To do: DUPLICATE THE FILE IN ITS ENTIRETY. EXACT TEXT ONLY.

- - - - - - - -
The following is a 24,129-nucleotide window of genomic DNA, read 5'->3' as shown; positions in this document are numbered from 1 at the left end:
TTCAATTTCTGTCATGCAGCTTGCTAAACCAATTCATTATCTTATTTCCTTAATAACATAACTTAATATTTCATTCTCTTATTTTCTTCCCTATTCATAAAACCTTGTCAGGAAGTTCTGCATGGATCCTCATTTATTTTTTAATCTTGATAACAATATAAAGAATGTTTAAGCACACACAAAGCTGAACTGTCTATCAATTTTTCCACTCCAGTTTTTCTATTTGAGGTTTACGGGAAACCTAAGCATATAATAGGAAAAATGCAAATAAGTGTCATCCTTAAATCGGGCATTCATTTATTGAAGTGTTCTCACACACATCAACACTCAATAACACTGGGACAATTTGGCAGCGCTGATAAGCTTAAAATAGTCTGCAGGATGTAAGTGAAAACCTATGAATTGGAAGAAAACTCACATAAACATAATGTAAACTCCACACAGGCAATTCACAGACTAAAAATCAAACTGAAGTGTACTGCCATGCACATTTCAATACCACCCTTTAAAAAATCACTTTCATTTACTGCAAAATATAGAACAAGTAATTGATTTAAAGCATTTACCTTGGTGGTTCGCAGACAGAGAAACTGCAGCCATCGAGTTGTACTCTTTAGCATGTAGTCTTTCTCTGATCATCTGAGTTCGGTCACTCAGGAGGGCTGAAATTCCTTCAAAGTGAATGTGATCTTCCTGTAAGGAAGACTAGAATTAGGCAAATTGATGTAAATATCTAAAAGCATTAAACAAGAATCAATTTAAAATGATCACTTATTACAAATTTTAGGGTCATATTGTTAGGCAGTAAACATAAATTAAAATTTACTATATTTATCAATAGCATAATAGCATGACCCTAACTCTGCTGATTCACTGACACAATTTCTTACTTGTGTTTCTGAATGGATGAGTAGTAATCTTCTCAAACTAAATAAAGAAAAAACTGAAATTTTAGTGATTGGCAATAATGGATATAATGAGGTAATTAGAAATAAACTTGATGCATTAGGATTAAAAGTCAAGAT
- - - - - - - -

The following is a 24,129-nucleotide window of genomic DNA, read 5'->3' as shown; positions in this document are numbered from 1 at the left end:
TTCAATTTCTGTCATGCAGCTTGCTAAACCAATTCATTATCTTATTTCCTTAATAACATAACTTAATATTTCATTCTCTTATTTTCTTCCCTATTCATAAAACCTTGTCAGGAAGTTCTGCATGGATCCTCATTTATTTTTTAATCTTGATAACAATATAAAGAATGTTTAAGCACACACAAAGCTGAACTGTCTATCAATTTTTCCACTCCAGTTTTTCTATTTGAGGTTTACGGGAAACCTAAGCATATAATAGGAAAAATGCAAATAAGTGTCATCCTTAAATCGGGCATTCATTTATTGAAGTGTTCTCACACACATCAACACTCAATAACACTGGGACAATTTGGCAGCGCTGATAAGCTTAAAATAGTCTGCAGGATGTAAGTGAAAACCTATGAATTGGAAGAAAACTCACATAAACATAATGTAAACTCCACACAGGCAATTCACAGACTAAAAATCAAACTGAAGTGTACTGCCATGCACATTTCAATACCACCCTTTAAAAAATCACTTTCATTTACTGCAAAATATAGAACAAGTAATTGATTTAAAGCATTTACCTTGGTGGTTCGCAGACAGAGAAACTGCAGCCATCGAGTTGTACTCTTTAGCATGTAGTCTTTCTCTGATCATCTGAGTTCGGTCACTCAGGAGGGCTGAAATTCCTTCAAAGTGAATGTGATCTTCCTGTAAGGAAGACTAGAATTAGGCAAATTGATGTAAATATCTAAAAGCATTAAACAAGAATCAATTTAAAATGATCACTTATTACAAATTTTAGGGTCATATTGTTAGGCAGTAAACATAAATTAAAATTTACTATATTTATCAATAGCATAATAGCATGACCCTAACTCTGCTGATTCACTGACACAATTTCTTACTTGTGTTTCTGAATGGATGAGTAGTAATCTTCTCAAACTAAATAAAGAAAAAACTGAAATTTTAGTGATTGGCAATAATGGATATAATGAGGTAATTAGAAATAAACTTGATGCATTAGGATTAAAAGTCAAGAT